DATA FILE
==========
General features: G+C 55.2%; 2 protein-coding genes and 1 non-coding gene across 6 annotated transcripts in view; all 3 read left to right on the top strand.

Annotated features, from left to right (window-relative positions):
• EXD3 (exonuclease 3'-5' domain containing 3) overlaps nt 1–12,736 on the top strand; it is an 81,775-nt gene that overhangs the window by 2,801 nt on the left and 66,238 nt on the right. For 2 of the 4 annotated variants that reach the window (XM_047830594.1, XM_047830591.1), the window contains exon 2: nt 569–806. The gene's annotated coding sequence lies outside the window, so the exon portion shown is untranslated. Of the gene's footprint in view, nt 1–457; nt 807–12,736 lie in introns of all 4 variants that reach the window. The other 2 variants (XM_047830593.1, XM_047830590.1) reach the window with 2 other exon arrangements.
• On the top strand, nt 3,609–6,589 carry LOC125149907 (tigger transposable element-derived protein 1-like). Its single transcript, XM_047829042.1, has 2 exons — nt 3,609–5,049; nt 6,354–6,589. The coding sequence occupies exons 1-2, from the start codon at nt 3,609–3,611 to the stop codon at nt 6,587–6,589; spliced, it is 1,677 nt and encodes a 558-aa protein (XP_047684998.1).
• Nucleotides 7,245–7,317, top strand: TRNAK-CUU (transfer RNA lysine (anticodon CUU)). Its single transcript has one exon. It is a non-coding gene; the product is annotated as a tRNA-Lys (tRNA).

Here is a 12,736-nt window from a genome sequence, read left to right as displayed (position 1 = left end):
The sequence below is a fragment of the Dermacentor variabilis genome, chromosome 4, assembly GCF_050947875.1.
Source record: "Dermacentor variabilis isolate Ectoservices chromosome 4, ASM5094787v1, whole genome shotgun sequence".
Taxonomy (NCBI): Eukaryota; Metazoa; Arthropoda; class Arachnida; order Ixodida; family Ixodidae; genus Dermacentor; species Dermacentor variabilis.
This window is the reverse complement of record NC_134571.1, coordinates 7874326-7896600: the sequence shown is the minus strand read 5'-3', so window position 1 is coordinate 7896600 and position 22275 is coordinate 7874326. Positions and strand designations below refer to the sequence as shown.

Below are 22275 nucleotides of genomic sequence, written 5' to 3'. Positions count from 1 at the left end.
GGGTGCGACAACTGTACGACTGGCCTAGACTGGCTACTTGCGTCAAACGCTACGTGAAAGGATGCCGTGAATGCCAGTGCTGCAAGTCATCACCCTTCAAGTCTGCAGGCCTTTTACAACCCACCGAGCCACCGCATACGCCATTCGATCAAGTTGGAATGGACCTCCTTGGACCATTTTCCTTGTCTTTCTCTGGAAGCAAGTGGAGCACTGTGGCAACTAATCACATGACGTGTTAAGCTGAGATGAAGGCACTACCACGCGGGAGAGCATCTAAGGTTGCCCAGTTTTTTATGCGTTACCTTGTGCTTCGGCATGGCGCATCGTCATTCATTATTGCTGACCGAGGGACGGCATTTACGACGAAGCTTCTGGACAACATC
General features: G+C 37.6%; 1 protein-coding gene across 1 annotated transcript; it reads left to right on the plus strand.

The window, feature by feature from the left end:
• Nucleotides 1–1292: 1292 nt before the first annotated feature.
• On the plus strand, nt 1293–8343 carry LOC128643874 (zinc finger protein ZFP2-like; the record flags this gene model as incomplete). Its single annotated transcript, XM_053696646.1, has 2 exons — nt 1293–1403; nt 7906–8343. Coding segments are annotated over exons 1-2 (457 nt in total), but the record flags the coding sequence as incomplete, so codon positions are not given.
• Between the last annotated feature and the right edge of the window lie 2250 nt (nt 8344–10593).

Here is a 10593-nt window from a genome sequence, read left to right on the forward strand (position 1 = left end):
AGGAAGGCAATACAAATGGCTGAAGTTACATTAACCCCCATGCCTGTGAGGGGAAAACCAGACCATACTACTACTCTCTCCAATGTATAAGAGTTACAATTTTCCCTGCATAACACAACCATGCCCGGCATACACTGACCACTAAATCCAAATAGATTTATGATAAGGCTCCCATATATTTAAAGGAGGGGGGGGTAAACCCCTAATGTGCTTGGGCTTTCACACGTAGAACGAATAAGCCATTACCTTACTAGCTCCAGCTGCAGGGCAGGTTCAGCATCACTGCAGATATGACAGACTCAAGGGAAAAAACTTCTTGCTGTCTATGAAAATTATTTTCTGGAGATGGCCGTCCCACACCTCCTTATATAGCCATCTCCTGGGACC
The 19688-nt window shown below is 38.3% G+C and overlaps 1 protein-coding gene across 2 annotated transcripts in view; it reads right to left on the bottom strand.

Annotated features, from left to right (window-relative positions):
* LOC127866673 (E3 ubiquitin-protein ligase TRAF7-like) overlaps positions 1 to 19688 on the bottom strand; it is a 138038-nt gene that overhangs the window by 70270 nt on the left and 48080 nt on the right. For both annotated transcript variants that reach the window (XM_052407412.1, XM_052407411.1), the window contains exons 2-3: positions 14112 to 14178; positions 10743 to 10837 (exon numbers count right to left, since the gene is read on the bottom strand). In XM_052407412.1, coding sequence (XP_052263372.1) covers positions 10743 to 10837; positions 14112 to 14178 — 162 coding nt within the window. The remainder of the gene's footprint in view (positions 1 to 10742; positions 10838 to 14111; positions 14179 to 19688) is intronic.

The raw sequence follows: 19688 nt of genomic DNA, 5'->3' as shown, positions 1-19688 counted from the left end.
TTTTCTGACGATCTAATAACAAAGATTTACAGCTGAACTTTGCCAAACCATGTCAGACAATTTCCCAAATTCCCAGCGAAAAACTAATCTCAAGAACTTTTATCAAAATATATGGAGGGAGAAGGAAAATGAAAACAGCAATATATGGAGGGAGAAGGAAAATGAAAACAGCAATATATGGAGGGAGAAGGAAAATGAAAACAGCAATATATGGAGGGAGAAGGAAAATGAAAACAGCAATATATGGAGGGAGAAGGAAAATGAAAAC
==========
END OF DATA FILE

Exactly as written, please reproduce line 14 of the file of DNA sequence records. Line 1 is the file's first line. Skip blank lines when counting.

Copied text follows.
The window, feature by feature from the left end: